In 2021 the Scottish Parliament arrived at what commentators call ‘the parity zone’. For gender equality advocates, this means that the make-up of our parliament dipped its toe into equality – not yet 50:50 representation, but reaching – for the first time – 45% of its representatives being women. Among the women elected were Scotland’s first women of colour and parliament’s first permanent wheelchair user.
Can we call a politics that has taken over 20 years to see even minimal gender parity a healthy one? Is representation the same as equality? Are we confident that our progress can be sustained?
The US Supreme Court Justice, the inimitable Ruth Bader Ginsburg, was once asked when there would be enough women on the nine-member court. Famously she responded “when there are nine.” Of course, there are long histories of courts all around the world consisting of 100% men, so too there have been – and even in Scotland today – elected institutions without a single woman among their numbers. What this of course means is hundreds of years of lawmaking and legal interpretation designed and built by men for men. Much of the legislation in force today was never voted on by a single woman. While women have been present in the Scottish Parliament since its creation, however those women have all be white and largely (though not exclusively) middle class and non-disabled.
Diversity is widely acknowledged as good for institutions – businesses with more diverse boards make better decisions. Parity between women and men offers opportunity for gendered perspectives and experiences of the world to be heard, the expertise available to make law that works for more people and to ensure that issues affective marginalized communities a given space in the democratic agenda.
However, representation is no guarantee of feminist output. Firstly, not every woman elected to parliament will have the same perspectives on what is needed to advance equality between the sexes and ensure that women are safer, more secure and empowered. Secondly, women MSPs should not be expected to be the sole advocate for equality, especially when they remain in the minority. And thirdly, all women MSPs are entering an institution created by men, with formal and informal social rules. How often do we hear women politicians’ “likability” debated or credentials questions? Women’s appearances are dissected (remember “legs-it”?) more often than their policy proposals and women are subject to more personalized forms of criticism, harassment and violence (often highly sexualized) in a world where men’s violence against women is endemic. In this context, expecting even the most ardent proponent of gender equality to deliver change is unreasonable and unrealistic. It also creates the real prospect of regression, as women leave public life earlier than intended.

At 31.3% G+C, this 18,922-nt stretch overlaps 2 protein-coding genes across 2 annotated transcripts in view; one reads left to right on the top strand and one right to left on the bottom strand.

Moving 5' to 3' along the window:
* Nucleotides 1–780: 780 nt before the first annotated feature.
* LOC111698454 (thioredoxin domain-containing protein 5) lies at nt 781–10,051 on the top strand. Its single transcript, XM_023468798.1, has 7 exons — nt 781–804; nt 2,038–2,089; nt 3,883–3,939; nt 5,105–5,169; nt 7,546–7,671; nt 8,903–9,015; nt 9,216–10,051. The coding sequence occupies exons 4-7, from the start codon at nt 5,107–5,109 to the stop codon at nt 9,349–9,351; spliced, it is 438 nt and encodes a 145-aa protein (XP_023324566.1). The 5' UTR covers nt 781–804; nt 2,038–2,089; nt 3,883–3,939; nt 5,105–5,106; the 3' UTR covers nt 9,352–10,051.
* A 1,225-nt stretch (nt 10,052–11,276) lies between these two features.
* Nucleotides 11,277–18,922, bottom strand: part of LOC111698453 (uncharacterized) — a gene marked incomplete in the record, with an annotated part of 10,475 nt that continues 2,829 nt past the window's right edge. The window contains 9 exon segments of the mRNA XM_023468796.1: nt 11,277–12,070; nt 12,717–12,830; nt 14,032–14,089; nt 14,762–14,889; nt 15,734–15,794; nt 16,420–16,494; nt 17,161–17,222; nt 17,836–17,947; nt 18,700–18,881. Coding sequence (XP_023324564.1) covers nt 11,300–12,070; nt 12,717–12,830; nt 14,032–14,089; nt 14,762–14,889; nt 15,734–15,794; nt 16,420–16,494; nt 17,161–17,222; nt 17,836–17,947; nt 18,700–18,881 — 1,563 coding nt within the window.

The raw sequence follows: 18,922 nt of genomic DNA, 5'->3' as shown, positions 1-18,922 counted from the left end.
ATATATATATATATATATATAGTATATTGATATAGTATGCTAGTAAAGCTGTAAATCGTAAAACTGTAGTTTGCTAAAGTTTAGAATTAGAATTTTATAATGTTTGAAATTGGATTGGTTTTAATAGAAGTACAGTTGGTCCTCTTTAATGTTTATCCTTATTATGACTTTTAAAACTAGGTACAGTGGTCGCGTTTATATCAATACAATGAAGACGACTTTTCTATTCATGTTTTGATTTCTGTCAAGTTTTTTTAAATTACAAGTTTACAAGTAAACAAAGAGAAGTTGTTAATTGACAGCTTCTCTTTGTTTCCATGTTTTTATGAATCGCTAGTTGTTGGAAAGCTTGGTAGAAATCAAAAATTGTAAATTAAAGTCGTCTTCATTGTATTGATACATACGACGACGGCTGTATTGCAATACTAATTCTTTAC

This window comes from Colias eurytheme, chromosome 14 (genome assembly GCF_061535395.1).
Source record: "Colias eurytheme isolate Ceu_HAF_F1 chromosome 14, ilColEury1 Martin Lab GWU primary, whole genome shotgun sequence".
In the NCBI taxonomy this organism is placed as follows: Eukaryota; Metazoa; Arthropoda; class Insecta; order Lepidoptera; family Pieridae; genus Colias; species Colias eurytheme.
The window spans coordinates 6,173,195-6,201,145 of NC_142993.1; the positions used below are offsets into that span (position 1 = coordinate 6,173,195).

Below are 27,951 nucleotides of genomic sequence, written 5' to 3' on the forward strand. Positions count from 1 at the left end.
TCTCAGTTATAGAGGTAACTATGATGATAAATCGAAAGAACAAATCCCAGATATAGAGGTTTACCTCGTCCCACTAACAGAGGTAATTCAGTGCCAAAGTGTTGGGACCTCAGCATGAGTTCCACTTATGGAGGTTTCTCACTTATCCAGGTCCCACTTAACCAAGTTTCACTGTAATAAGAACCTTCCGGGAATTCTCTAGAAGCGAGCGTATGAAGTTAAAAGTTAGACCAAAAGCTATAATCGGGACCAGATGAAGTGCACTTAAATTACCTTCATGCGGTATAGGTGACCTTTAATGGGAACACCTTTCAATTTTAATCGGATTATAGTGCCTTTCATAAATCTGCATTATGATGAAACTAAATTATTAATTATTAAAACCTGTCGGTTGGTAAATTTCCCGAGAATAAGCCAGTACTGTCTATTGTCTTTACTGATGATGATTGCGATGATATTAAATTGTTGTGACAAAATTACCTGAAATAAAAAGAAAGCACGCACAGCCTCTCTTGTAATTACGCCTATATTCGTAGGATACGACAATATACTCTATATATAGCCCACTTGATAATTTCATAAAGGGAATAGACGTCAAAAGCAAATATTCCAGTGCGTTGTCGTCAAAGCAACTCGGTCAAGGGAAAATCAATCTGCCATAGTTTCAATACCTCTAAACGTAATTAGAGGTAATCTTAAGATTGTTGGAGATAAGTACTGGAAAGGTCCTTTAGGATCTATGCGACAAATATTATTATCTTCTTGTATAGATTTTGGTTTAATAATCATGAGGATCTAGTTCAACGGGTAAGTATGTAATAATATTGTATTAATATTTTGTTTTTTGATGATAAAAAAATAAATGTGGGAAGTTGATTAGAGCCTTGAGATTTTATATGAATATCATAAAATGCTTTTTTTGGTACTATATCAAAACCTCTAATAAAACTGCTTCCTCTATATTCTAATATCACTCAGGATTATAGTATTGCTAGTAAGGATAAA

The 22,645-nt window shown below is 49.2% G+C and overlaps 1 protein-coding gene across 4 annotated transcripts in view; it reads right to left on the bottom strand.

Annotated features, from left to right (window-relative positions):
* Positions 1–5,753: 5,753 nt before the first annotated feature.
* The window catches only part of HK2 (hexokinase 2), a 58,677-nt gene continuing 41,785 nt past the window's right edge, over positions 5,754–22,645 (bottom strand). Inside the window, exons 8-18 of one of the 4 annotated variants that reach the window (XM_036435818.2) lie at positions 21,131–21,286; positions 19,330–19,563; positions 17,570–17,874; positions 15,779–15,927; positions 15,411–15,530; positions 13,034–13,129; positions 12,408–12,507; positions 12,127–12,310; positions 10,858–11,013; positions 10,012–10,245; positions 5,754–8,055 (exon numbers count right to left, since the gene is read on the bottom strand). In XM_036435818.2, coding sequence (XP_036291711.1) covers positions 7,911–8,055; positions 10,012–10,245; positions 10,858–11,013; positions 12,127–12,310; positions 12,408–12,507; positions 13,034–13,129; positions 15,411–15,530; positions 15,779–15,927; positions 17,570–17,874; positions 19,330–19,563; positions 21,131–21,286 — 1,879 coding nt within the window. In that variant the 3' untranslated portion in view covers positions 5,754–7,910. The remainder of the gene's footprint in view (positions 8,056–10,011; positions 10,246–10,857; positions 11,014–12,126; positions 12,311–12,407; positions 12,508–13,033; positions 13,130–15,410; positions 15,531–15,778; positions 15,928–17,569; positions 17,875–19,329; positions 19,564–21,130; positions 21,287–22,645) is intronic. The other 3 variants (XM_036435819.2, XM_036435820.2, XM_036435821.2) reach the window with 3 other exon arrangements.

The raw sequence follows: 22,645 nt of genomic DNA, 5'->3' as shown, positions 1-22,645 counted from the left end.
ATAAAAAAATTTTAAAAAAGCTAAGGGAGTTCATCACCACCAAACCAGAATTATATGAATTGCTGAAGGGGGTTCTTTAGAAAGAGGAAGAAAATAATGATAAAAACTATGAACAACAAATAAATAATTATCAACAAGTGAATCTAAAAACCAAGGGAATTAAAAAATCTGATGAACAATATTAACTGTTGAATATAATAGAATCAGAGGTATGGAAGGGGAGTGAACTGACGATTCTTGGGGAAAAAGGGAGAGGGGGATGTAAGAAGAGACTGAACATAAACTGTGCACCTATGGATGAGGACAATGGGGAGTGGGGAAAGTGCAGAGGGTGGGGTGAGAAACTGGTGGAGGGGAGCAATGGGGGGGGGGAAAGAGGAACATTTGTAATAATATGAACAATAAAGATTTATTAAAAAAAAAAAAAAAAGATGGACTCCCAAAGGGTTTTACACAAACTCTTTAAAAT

Democracy that continues to ignore the gendered hierarchies that underpin parliament’s day to day functioning will never serve the population equally. Parliament that fails to understand its own deeply rooted power imbalances will never correct them and will never create laws that realise equality for all women. Intersectional understanding how these power structures between women and men intersect with other forms of exclusion and bias is vital.
For all these reasons, Engender has warmly welcomed the Presiding Officer’s A Parliament For All initiative. At its heart, the project learns much from the gender audit methodology developed by the Inter-Parliamentary Union and gender experts around the world. The process requires parliamentarians to examine reflectively access to the institution, the formal and informal rules of procedure, the content of the debates and laws produced, views of women working throughout the parliament and the success of measures to integrate gendered expertise from inside and outside the institution.
Because a gender audit is a traditionally reflective exercise this creates a challenge given the historic relative homogeneity of women who have been elected to date. Although the current group is more diverse, it still falls below the national average and in no way addresses decades of exclusion. As a result, the Parliament For All project has added new dimensions to an analysis of gender-sensitivity, creating space for outside experts to explore necessary changes to the inner workings of the institution. An oversight board of cross-party representatives, Engender’s gender mainstreaming work and academics working on gender and institutional reform has been established to consider the research and make recommendations for change.
The project has only just begun but expects to report by the end of the year. If Parliament can be brave and ambitious, there is an opportunity to build an institution that serves all women, those working within it and all of us who are governed by it. Parliament that creates systems and feedback loops that force all members and functionaries to proactively redistribute attention, funding and parliamentary time towards women’s needs and lives, for example investing in the care economy creates opportunities for all women to access economic, social and political opportunities, contributing to more representative institutions in a cycle of progress. Some changes will be iterative as new lessons are learnt, but dismantling thousands of years of gendered inequalities in public life must start now.
The first step is acknowledging the need for change. The second is accepting change is our responsibility – and our opportunity.
Eilidh Dicksons is the former Policy and Parliamentary Manager for Engender one of Scotland’s leading feminist policy and advocacy organisations.